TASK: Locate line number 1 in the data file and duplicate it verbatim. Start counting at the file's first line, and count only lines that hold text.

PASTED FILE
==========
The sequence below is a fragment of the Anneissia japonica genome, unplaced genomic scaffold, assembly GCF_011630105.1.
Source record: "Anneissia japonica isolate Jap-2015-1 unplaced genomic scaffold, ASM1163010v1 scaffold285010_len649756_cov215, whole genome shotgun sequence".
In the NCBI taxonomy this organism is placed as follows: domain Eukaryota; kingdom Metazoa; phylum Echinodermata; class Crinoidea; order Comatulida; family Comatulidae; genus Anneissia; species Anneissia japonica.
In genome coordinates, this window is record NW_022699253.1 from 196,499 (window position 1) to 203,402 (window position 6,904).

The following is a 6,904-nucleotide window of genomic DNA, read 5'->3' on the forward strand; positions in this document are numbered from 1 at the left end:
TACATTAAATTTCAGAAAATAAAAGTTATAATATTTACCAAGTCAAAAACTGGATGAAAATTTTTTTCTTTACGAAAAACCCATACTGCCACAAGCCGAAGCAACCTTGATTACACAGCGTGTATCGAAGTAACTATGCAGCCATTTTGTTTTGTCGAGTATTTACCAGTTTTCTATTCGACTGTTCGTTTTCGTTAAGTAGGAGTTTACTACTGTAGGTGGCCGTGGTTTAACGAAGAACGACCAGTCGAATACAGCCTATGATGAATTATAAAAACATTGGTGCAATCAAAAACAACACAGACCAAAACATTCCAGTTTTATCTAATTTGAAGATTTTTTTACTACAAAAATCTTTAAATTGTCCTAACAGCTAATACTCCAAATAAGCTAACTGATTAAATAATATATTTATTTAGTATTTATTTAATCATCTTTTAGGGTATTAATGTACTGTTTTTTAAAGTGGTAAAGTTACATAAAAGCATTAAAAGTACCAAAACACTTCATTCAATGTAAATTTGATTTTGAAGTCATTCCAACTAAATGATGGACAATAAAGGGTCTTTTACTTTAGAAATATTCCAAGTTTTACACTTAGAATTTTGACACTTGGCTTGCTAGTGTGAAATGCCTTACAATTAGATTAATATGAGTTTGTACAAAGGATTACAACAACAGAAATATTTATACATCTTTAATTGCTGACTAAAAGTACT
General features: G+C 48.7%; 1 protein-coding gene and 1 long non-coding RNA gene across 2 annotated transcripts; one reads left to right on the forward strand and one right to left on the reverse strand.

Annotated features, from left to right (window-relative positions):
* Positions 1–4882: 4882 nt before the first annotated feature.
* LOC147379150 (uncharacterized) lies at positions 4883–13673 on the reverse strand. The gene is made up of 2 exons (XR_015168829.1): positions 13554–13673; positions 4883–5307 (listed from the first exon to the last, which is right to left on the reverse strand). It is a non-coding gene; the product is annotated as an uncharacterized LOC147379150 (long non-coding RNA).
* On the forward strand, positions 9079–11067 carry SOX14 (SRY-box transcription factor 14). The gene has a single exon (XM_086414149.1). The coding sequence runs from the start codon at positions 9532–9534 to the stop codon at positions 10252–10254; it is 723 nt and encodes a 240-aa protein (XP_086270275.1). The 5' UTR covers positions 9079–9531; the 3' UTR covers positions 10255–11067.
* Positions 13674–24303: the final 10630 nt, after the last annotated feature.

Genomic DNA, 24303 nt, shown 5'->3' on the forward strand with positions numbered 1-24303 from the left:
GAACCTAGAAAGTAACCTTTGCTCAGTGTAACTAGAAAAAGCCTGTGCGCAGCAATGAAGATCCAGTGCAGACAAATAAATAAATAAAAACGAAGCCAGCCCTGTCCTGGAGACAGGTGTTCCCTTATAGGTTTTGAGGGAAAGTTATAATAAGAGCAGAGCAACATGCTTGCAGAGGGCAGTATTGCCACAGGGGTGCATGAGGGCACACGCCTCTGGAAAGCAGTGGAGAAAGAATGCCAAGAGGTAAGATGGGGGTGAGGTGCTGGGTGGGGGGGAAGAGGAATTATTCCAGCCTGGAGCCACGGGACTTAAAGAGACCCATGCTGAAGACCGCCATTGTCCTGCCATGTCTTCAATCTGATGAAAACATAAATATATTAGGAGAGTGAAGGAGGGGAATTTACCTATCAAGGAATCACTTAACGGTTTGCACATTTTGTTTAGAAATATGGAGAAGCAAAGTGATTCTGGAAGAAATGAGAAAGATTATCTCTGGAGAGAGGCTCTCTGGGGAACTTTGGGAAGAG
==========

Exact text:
The sequence below is a fragment of the Anneissia japonica genome, unplaced genomic scaffold, assembly GCF_011630105.1.